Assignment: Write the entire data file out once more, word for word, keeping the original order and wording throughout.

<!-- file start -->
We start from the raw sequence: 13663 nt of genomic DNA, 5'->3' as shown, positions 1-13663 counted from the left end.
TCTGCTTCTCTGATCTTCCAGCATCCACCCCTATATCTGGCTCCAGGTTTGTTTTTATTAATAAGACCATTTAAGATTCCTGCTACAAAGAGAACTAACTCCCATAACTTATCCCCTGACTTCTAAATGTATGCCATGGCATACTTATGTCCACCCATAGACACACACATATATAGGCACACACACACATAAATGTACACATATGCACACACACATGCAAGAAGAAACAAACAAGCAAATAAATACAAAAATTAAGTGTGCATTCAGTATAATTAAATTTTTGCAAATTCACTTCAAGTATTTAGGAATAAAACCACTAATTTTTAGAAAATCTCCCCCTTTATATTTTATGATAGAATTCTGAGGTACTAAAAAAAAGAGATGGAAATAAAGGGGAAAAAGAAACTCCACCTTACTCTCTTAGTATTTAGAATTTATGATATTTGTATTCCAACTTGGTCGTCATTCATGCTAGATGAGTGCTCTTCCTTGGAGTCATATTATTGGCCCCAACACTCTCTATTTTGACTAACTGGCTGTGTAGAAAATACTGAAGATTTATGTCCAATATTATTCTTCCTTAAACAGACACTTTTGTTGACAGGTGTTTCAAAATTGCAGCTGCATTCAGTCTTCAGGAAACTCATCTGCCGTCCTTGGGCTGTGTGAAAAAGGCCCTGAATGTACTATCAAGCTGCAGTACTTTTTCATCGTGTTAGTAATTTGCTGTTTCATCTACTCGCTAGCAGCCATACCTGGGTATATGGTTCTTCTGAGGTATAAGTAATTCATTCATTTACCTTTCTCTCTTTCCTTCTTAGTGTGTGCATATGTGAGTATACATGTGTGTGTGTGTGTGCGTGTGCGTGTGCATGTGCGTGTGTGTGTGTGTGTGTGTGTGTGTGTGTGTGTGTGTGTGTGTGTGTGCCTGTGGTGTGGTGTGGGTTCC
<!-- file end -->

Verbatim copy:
We start from the raw sequence: 13663 nt of genomic DNA, 5'->3' as shown, positions 1-13663 counted from the left end.
TCTGCTTCTCTGATCTTCCAGCATCCACCCCTATATCTGGCTCCAGGTTTGTTTTTATTAATAAGACCATTTAAGATTCCTGCTACAAAGAGAACTAACTCCCATAACTTATCCCCTGACTTCTAAATGTATGCCATGGCATACTTATGTCCACCCATAGACACACACATATATAGGCACACACACACATAAATGTACACATATGCACACACACATGCAAGAAGAAACAAACAAGCAAATAAATACAAAAATTAAGTGTGCATTCAGTATAATTAAATTTTTGCAAATTCACTTCAAGTATTTAGGAATAAAACCACTAATTTTTAGAAAATCTCCCCCTTTATATTTTATGATAGAATTCTGAGGTACTAAAAAAAAGAGATGGAAATAAAGGGGAAAAAGAAACTCCACCTTACTCTCTTAGTATTTAGAATTTATGATATTTGTATTCCAACTTGGTCGTCATTCATGCTAGATGAGTGCTCTTCCTTGGAGTCATATTATTGGCCCCAACACTCTCTATTTTGACTAACTGGCTGTGTAGAAAATACTGAAGATTTATGTCCAATATTATTCTTCCTTAAACAGACACTTTTGTTGACAGGTGTTTCAAAATTGCAGCTGCATTCAGTCTTCAGGAAACTCATCTGCCGTCCTTGGGCTGTGTGAAAAAGGCCCTGAATGTACTATCAAGCTGCAGTACTTTTTCATCGTGTTAGTAATTTGCTGTTTCATCTACTCGCTAGCAGCCATACCTGGGTATATGGTTCTTCTGAGGTATAAGTAATTCATTCATTTACCTTTCTCTCTTTCCTTCTTAGTGTGTGCATATGTGAGTATACATGTGTGTGTGTGTGTGCGTGTGCGTGTGCATGTGCGTGTGTGTGTGTGTGTGTGTGTGTGTGTGTGTGTGTGTGTGTGTGTGTGCCTGTGGTGTGGTGTGGGTTCC